One phone call.
It was a hot summer afternoon in 2011. She was firm. Her voice brooked no argument. She was my doctor.
Six months of planning laid in utter disarray.
“This is not happening.”
She explained why she would not give me a medical clearance to travel. I was not listening.
“You are now active on the waiting list. You can’t travel out of the country.”
A long groan escaped. And my head reeled. She continued speaking. I tried to plead my case. She won’t bulge.
“Thank you very much.” I wiped away the tears I knew she could not see. I was overwhelmed with disappointment. I must have sat there for hours turning the events leading up to that moment in my mind. The scenes flashed by like in a movie.
December 2008 in the intensive care unit, I was in need of non-evasive ventilation. My lungs were not holding any air; I could not breath for myself. They placed a hood that looked like an astronaut helmet over my head while the machine breathed for me. The image reflecting on the window of the Nurses’ station shook me to the core.
The visit to Prof J, my lead pulmonologist, in 2010; when he told my husband and me that he had discussed my case with Transplantation team. He told us they had agreed to review me as a possible candidate for lungs transplantation.
In January 2011, I underwent an extensive medical work-up to determine whether I was a suitable candidate. What they deemed as my complex multi-systemic medical history appeared to pose a huge risk to the surgery and its outcome. I waited for months for them to make a decision. Then I deliberately allowed it to slip off my mind.
I knew this call was coming, but I was not ready for it. I knew the implication of being active on the waiting list for lungs transplantation. It meant one day I would receive the phone call that would convey the message: “Someone has given that I may have a second chance at life.” I did not know how to pray about this. How was I going to ask God to give me quickly what I needed at that phase of my life without thinking of the person who would have to give what I was asking for? I was troubled. I was perplexed. Yet I knew, humanly and medically speaking, this was the only option left for me.
I was waiting for a precious gift from an Unknown Benefactor. Someone who when he/she had the control would have made a decision to give of himself so that someone else can have a chance at life. Someone whose family at the darkest hour of their grief would have to make a decision to abide by the request of their loved one.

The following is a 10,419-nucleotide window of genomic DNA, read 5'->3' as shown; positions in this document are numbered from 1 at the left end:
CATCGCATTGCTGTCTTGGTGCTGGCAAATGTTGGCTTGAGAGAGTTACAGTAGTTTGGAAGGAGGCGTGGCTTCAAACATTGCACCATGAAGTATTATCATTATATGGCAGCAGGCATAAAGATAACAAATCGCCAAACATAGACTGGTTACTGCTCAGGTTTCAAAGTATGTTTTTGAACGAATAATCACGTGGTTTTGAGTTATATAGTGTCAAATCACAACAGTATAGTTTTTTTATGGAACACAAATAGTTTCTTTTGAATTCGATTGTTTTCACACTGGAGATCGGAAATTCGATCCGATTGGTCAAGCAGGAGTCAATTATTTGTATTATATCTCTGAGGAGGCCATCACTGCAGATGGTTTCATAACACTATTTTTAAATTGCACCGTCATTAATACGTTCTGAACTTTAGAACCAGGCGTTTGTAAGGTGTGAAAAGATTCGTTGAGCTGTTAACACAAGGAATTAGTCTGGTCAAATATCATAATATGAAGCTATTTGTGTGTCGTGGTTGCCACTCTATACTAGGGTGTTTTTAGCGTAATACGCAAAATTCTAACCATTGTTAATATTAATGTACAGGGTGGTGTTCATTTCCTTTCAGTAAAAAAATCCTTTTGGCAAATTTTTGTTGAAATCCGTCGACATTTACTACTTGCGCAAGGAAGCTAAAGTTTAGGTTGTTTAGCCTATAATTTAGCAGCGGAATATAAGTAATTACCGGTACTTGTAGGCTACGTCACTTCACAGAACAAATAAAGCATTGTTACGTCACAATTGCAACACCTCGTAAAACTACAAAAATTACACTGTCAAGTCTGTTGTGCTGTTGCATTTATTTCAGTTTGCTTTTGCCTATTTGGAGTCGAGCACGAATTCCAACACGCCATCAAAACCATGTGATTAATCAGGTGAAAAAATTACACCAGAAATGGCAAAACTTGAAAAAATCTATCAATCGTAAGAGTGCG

That was a tough period.
This one prayer I did pray with all my heart, that I would have the opportunity to meet this individual before the throne of God when I get to heaven.
Two years later, and the call came.
It was on Saturday, April 13th, 2013. It was a little past 4:00pm. I knew the time because my husband left home for Choir practice less than an hour before the call. Just when I was in the middle of preparing for a major event in my church.
“We are ready for you.” It was Prof. R on the line. It was not a social call. I knew what had happened.
Someone had given. And that person had paid the ultimate price.
My heart skipped a beat. Then it started racing and pounding in my chest.
I was panicking.
He was speaking. I hardly heard him.
“Are you ready?”
I was shaking like a leaf. My legs wobbled. I lowered myself on the black leather sofa in front of me.
“Yes” barely audible escaped like a whisper. He spoke some more—told me the team was waiting for me. I needed to be in the hospital immediately. I thanked him and dropped the phone
It had happened. Someone has given me a priceless gift.
I will never be able to thank him or her.
But I believed God answered my prayer, and I will have the opportunity to see my Unknown Benefactor in God's presence when I get home to heaven. Perhaps, then I will be able to thank him/her.
My heart went out to the family I knew would be grieving at that moment. My hands trembled as I picked the phone again. I called my husband.
“You need to get back home, Prof R just called.” I didn't need to say more. He knew what had happened. “I am on my way,” he replied.
I am a blessed recipient of a priceless gift with which God has given me another chance to live again and fulfill purpose. I understand fully well the import of this precious gift. I am also reminded that I have been so blessed so I can be a blessing to others. I cannot be an organ donor, but I can give in many diverse ways to make a difference to someone’s life.
So again, today, in the honor of my Unknown Benefactor, I recommit myself to be a conduit of God’s blessings to as many as God brings my way. I commit to use my second chance at life to touch lives for good.
Dear Friends, I ask you to join me on the 13th of April to break your alabaster box and let the fragrance of God's extravagant generosity flow from you to touch someone's life for good. Give the precious gift of kindness. Meet a need. Give a gift of forgiveness. Give someone a reason to release exhilarating praise to God. Go the extra mile to touch someone's life for good.
Do it because it is the right thing to do. Do it because it brings glory to God. It pleases God when we perform acts of kindness in His name.
Do it in honor of those who give that others may live.
We can please God with the aromas that rise from being a blessing to others
– Joe Stowell (ODB, April 2015)
Being a blessing to others is blessing God. Ask God today to lead you to someone who He wants you to touch in a special and unique way. We are blessed to be a blessing.
This post is in honor of organ donors: those who give that others may live.
I dedicated this post to the memory of my Unknown Benefactor.